Parental consent legislation heads to Health Policy Committee

Kelli Stargel's bill is a top priority for pro-life groups this session.

Legislation requiring minors get a parent’s permission before obtaining an abortion heads to the Senate Health Policy Committee today.

State Sen. Kelli Stargel, a Lakeland Republican, says it’s not enough to notify parents or guardians that a child will have an abortion performed. Her bill (SB 1774) will extend a parent’s say on whether such a surgery happens.

The bill serves as a priority for socially conservative groups this year like Susan B. Anthony List and the Florida Family Policy Council.

But critics say many of the young girls obtaining abortions without a parent’s say do so because they have been kicked out of the house or have an otherwise fractured family situation.

The legislation does allow minors to petition the courts in such circumstances and ask a judge to waive the requirement. Stargel also filed related legislation (SB 1778) that will exempt the name of the minor from the public record.

A judge can waive the consent rule if the patient is a victim of child abuse or sexual abuse by a parent or guardian. In fact, the legislation lets a judge make that ruling based purely on determination getting consent isn’t in a minor’s best interest.

The bill also allows abortions to be performed in emergency situations where there’s insufficient time to obtain consent.

Legally, the biggest challenge that may face a consent law down the road remains a 1989 court decision. The majority concluded in In re T.W. that a previous consent law on the books at the time violated privacy rights.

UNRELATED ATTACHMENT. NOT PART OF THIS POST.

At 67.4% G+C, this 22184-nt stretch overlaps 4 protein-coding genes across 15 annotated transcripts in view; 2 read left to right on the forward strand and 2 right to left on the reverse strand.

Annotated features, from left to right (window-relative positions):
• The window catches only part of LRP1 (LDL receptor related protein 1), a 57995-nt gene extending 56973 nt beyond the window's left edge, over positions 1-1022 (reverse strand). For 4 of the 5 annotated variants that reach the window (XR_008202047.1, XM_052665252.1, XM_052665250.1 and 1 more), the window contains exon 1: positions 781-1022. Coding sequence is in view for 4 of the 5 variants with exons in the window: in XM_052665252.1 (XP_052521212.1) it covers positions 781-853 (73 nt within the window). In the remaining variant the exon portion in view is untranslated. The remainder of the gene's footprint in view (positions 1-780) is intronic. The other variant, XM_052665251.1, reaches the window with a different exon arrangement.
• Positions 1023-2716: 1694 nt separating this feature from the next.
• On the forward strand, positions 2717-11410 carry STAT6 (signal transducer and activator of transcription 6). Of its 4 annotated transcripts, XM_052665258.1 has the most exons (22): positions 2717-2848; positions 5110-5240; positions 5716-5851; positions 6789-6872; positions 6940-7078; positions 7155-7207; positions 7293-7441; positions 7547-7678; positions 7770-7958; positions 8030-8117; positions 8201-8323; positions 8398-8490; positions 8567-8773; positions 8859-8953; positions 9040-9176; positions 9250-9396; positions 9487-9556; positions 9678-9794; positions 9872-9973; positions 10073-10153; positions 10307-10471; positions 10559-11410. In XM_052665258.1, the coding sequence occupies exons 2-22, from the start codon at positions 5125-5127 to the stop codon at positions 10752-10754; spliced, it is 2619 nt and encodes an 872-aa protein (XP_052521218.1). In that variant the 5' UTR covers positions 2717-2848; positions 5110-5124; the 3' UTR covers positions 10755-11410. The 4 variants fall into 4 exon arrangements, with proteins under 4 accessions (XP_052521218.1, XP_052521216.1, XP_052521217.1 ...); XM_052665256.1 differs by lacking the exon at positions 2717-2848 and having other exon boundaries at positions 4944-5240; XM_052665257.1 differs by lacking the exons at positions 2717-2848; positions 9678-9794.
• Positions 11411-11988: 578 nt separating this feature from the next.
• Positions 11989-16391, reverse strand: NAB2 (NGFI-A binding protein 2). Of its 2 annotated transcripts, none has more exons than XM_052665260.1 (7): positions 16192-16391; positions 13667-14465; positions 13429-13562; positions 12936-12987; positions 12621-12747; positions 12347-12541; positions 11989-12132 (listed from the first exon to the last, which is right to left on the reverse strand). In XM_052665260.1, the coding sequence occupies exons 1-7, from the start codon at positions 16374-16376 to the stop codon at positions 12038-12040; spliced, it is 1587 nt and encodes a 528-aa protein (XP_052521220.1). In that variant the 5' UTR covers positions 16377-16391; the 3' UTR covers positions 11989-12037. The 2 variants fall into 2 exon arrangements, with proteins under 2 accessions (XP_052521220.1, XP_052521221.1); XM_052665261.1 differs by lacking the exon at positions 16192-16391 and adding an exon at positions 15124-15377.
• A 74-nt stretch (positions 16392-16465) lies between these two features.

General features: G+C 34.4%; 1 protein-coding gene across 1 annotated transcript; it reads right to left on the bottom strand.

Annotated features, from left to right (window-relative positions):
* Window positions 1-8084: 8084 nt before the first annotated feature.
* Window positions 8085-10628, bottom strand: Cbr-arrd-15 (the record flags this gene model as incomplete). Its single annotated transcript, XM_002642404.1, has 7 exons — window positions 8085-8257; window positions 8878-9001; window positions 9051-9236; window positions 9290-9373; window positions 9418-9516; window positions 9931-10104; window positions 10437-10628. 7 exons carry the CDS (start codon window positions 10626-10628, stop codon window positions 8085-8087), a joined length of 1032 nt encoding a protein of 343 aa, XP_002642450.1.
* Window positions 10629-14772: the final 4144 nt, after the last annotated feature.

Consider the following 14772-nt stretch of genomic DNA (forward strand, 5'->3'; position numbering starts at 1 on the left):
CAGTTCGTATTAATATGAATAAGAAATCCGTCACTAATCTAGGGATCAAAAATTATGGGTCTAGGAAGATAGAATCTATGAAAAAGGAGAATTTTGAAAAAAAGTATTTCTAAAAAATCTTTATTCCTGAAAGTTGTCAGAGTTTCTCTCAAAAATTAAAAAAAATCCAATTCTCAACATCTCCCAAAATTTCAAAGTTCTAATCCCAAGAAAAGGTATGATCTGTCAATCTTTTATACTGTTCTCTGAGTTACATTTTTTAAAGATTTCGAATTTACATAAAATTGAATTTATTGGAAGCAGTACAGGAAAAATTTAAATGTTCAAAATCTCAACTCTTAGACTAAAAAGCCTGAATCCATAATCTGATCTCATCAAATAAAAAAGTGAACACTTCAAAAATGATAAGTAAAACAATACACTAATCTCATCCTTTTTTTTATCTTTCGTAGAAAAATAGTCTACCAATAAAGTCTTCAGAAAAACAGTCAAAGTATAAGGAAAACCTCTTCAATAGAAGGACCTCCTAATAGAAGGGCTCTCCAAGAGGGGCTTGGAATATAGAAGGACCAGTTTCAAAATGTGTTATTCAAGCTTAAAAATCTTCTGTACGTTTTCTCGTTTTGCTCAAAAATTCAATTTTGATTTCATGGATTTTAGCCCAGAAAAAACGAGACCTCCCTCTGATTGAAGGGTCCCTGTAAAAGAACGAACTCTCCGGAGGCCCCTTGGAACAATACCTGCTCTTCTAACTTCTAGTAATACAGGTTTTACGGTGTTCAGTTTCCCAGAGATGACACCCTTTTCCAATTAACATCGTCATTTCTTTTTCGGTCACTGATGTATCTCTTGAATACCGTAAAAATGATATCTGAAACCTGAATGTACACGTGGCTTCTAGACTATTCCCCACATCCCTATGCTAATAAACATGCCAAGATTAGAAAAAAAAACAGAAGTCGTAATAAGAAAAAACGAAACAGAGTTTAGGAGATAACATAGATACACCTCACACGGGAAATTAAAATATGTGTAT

The law didn’t provide the same process for minors to obtain an exception.

In advance of session, Susan B. Anthony List released a poll showing even a majority of pro-choice voters (58 percent) favor a parental consent law.

Companion legislation in the House (HB 1335) already advanced through two committees and heads to the House Health and Human Services Committee on Tuesday.

Should Stargel’s bill advance today, it heads to Rules.

Jacob Ogles

Jacob Ogles has covered politics in Florida since 2000 for regional outlets including SRQ Magazine in Sarasota, The News-Press in Fort Myers and The Daily Commercial in Leesburg. His work has appeared nationally in The Advocate, Wired and other publications. Events like SRQ’s Where The Votes Are workshops made Ogles one of Southwest Florida’s most respected political analysts, and outlets like WWSB ABC 7 and WSRQ Sarasota have featured his insights. He can be reached at [email protected].


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